Rich and powerful people’s profiles, such as politicians, journalists, and celebrities, are placed on a special list that exempts them from Facebook’s rules. The official terms for these shortlisted people are “newsworthy”, “influential or popular” or “PR risky” The special list is called the XCheck or “CrossCheck” system. Supposedly if these exempt people do post any rule breaking content, it is subject to review but that never happens. There are over 5.8 million people on the XCheck system and the list continues to grow:

The WSJ investigation details the process known as “whitelisting”, where some high-profile accounts are not subject to enforcement at all. An internal review in 2019 stated that whitelists “pose numerous legal, compliance, and legitimacy risks for the company and harm to our community”. The review found favouritism to those users to be both widespread and “not publicly defensible”.

Facebook said that the information The Wall Street Journal dug up were outdated and glosses over that the social media platform is actively working on these issues. Facebook is redesigning CrossCheck to improve the system.

Facebook is spouting nothing but cheap talk. Facebook and other social media platforms will allow rich, famous, and powerful people to do whatever they want on their platforms. It does not make sense why Facebook and other social media platforms allow this, unless money is involved.

Whitney Grace, September 20, 2021

Facebook and Social Media: How a Digital Country Perceives Its Reality

September 17, 2021

I read “Instagram Chief Faces Backlash after Awkward Comparison between Cars and Social Media Safety.” This informed senior manager at Facebook seems to have missed a book on many reading lists. The book is one I have mentioned a number of times in the last 12 years since I have been capturing items of interest to me and putting my personal “abstracts” online.

Jacques Ellul is definitely not going to get a job working on the script for the next Star Wars’ film. He won’t be doing a script for a Super Bowl commercial. Most definitely Dr. Ellul will not be founding a church called “New Technology’s Church of Baloney.”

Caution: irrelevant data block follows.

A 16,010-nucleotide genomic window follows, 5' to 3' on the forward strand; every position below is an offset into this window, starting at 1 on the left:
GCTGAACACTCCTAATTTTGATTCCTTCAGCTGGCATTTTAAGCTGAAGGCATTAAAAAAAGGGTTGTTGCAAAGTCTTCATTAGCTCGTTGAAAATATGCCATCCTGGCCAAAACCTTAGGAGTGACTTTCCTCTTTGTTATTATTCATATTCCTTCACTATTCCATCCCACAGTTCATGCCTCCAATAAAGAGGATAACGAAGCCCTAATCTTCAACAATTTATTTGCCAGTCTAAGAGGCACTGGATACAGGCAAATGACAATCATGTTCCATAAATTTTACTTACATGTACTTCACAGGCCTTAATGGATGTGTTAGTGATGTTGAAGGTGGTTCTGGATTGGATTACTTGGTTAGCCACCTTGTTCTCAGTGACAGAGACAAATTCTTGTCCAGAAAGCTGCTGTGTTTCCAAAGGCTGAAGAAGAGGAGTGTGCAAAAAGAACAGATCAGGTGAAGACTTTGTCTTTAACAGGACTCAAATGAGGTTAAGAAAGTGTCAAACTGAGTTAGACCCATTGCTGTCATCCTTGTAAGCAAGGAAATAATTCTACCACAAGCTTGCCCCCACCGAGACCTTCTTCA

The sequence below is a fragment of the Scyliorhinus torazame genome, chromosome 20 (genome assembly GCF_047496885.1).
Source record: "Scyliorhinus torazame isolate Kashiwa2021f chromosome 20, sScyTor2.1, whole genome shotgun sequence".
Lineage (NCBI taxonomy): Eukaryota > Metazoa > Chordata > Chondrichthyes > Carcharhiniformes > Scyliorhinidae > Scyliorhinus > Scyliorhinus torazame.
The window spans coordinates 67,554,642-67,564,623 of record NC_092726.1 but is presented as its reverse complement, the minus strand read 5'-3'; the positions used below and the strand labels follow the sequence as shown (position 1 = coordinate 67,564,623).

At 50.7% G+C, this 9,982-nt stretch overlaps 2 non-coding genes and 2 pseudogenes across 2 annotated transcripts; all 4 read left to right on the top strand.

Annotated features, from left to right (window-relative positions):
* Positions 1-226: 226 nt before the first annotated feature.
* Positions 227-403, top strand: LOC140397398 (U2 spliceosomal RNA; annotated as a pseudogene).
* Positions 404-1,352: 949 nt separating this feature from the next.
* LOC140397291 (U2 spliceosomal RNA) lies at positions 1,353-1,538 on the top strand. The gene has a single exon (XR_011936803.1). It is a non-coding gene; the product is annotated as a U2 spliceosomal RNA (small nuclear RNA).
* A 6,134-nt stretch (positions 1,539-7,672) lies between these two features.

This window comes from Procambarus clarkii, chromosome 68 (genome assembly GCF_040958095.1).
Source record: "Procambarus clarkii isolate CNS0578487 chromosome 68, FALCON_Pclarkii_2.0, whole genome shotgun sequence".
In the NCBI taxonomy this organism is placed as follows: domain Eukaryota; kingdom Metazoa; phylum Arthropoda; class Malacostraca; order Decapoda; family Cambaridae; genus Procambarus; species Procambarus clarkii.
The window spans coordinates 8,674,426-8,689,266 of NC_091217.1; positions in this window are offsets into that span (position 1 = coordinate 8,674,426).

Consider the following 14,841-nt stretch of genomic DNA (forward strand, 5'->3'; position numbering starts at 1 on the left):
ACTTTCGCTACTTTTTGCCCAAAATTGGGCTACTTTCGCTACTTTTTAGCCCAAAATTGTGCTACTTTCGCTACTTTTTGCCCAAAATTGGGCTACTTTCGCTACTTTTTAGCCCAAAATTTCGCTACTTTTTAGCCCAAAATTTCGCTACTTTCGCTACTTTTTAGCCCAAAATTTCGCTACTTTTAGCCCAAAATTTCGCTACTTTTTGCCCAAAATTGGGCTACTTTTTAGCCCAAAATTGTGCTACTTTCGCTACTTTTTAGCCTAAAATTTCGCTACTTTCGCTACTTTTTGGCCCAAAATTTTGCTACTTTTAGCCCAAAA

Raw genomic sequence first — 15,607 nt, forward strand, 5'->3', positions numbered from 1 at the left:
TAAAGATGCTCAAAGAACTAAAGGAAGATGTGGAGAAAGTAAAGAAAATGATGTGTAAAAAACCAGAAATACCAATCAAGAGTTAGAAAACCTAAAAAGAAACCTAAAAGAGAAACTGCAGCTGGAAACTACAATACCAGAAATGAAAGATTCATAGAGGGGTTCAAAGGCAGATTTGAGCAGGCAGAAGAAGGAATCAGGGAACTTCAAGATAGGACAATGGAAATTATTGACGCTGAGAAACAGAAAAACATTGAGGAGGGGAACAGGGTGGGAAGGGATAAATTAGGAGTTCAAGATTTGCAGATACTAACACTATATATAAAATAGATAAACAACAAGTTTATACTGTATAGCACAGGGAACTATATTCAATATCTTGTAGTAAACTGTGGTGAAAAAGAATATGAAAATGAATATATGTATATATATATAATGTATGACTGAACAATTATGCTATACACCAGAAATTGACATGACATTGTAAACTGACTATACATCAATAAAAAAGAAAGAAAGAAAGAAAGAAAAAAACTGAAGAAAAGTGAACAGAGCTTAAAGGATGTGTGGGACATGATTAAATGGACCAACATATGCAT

Dr. Ellul died in 1994, and it is not clear if he knew about online or the Internet. He jabbered at the University of Bordeaux, wrote a number of books about technology, and inspired enough people to set up the International Jacques Ellul Society.

One of his books was the Technological Society or in French Le bluff technologique.

The article was sparked my thoughts about Dr. Ellul contains this statement:

“We know that more people die than would otherwise because of car accidents, but by and large, cars create way more value in the world than they destroy,” Mosseri said Wednesday on the Recode Media podcast. “And I think social media is similar.”

Dr. Ellul might have raised a question or two about Instagram’s position. Both are technology; both have had unintended consequences. On one hand, the auto created some exciting social changes which can be observed when sitting in traffic: Eating in the car, road rage, dead animals on the side of the road, etc. On the other hand, social media is sparking upticks in personal destruction of young people, some perceptual mismatches between what their biomass looks like and what an “influencer” looks like wearing clothing from Buffbunny.